Bad Cells vs Our Willpower

While this is not the first time that I have written a story, what I am writing about today is something new to me. In life I have learnt that it is important to be alert and understand the saying “every day brings something new”. It was at the end of 2018. when, for the first time, I heard these two, words that were totally new to me: multiple myeloma.

Halit Kabashi

That was the moment when my father received his diagnosis at the Pristina Clinical Centre in Kosovo. As it is possible that most of the readers of my story remember similar moments in their lives, I will not attempt to describe this in greater detail.

It is the moment when you find yourself in an alien world, like a newborn baby taking its first breath, without mum to embrace it, to give it warmth and protection. And so, this is how our family battle began.

It took a few days for us to process this new reality: my brother, facing this his first challenge in life, my sisters with worry in their eyes, our mother who, as always, held us all under her protective wing and told us that this was yet another of life’s throw of a dice and that we had to play wisely.

Our father, having to face and accept the fact that he had cancer, while thinking of how much more he had wanted to accomplish on this Earth, considered giving up, but then getting strength and inspiration from our determination to fight this battle to the very end – came up with “I will give this fight everything I have got”. Our first challenge: getting Bortezomib.

Kosovo, as a country in 2019. did not have any Bortezomib available, and the same situation applied to Bosnia and Hercegovina, the country where I had settled. We had to find a way to buy and import it by different means and routes. My youngest brother was the quickest to find a solution, turning the impossible into the possible. I will not dwell on this; it is enough to say the first attack by the malignant, malfunctioning cells was stopped.

There is only one word to meaningfully define our family’s state of mind and that is “our willpower”. It grew exponentially, enveloped us, moved from one to another, then spread to our wider family and friends. Suddenly, phials of Bortezomibe begun arriving: we did not know who bought it,from where or who paid for it. Now, as I write this story I think of the importance of building honest friendships – one of the values our parents instilled in us when we were growing up.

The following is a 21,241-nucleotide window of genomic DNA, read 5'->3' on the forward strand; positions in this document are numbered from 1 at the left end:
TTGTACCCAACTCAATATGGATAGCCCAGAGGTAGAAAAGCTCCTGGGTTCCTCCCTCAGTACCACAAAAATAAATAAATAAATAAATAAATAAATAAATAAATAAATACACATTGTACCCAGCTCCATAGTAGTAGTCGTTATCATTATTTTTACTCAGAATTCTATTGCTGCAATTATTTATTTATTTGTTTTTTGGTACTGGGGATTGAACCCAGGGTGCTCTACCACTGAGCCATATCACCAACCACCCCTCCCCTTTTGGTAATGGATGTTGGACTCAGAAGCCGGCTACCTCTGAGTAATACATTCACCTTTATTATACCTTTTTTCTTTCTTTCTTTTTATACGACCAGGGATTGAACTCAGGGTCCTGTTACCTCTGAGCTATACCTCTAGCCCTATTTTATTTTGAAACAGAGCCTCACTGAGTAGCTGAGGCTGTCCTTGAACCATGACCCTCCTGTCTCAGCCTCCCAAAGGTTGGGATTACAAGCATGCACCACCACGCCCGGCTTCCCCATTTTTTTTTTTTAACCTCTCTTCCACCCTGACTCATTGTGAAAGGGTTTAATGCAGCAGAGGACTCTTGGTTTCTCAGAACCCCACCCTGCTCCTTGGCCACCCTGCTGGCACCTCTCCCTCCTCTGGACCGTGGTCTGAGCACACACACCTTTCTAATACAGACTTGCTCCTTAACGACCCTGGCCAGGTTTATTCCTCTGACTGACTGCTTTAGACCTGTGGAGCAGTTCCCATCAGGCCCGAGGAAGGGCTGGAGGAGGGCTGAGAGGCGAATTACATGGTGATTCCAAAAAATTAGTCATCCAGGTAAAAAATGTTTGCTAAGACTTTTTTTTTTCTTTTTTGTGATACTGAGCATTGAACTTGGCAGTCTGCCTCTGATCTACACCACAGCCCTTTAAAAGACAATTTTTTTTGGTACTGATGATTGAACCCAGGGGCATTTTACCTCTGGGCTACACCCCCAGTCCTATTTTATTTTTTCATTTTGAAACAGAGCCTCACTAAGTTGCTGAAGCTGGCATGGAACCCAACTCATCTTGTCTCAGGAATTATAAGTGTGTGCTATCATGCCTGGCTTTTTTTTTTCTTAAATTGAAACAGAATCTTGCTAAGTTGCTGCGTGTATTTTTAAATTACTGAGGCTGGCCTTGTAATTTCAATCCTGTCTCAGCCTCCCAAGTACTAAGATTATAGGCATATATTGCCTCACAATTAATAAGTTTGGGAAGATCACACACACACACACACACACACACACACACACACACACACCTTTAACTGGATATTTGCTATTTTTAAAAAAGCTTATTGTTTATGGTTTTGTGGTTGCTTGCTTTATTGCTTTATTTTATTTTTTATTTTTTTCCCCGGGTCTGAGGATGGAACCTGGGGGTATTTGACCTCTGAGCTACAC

Some weeks later, our father was discharged from the hospital, feeling much better and with a recommendation to continue Bortezomib therapy.

We felt a lull in the panic, which gave us some time to started researching the new words in our vocabulary. I got to hear of Mijelom CRO on a TV programme and got in touch with Mira Armour.

That was the moment when our defensive reactions changed into offensive ones. The game changer was our feeling of empowerment which derived from information, understanding and the possibility of becoming members of MijelomCRO regardless of the fact that we were from another country.

This, however, this was not all: we took a step further. My father and I made contact with all the patients with myeloma and the way how to help them to get the necessary medication with the support from Mijelom CRO. It was not uncommon for my father to be met at the clinic by people unknown to him, who came to thank him for the help he had given.

That fact alone had a big influence in creating the “Willpower”, the purpose and energy to carry on with the fight. This whole process produced pressure at different levels and with different stakeholders in the country, so that, finally, the Priština Clinical Centre obtained the necessary drugs for all its patients. What an amazing achievement that was!

The therapy has now finished, the blood tests are normal, and we have returned to the way of living we enjoyed before. Family routine and activities have continued from where they were temporarily halted.

Halit with his grandchildren

I often think of what steps we took and which were most helpful. My conclusion is:

  • Our mother has not allowed us to treat myeloma as a disease. It has become part of us somehow and, with it, our lives carry on.
  • Our father went back to his work. We convinced him that he was not ill J
  • My brother and sister, who live nearby, went back to their normal activities.
  • We are growing up and maturing together, we carry on with our endeavours and our studies and feel that we can rely on each other and the Almighty.

Today, my father who, is almost 70, still works as a certified geologist and enjoys getting his family all together. He takes heed of everything his doctor tells him and believes in her implicitly. We hope that we have seen the back of myloma, but if it knocks on our doors again, we know what we have to do.

I want to thank all our friends and family for their support, and especially our haematologist dr. Viola Cavolli, and also Mira Armour and the charity MijelomCRO.

PS I have not mentioned the battle we have had with Covid-19. Myeloma has gone hand in hand with it and we have seen both of them off.

With love, sending you all my best regards and wishes
Rizah Kabashi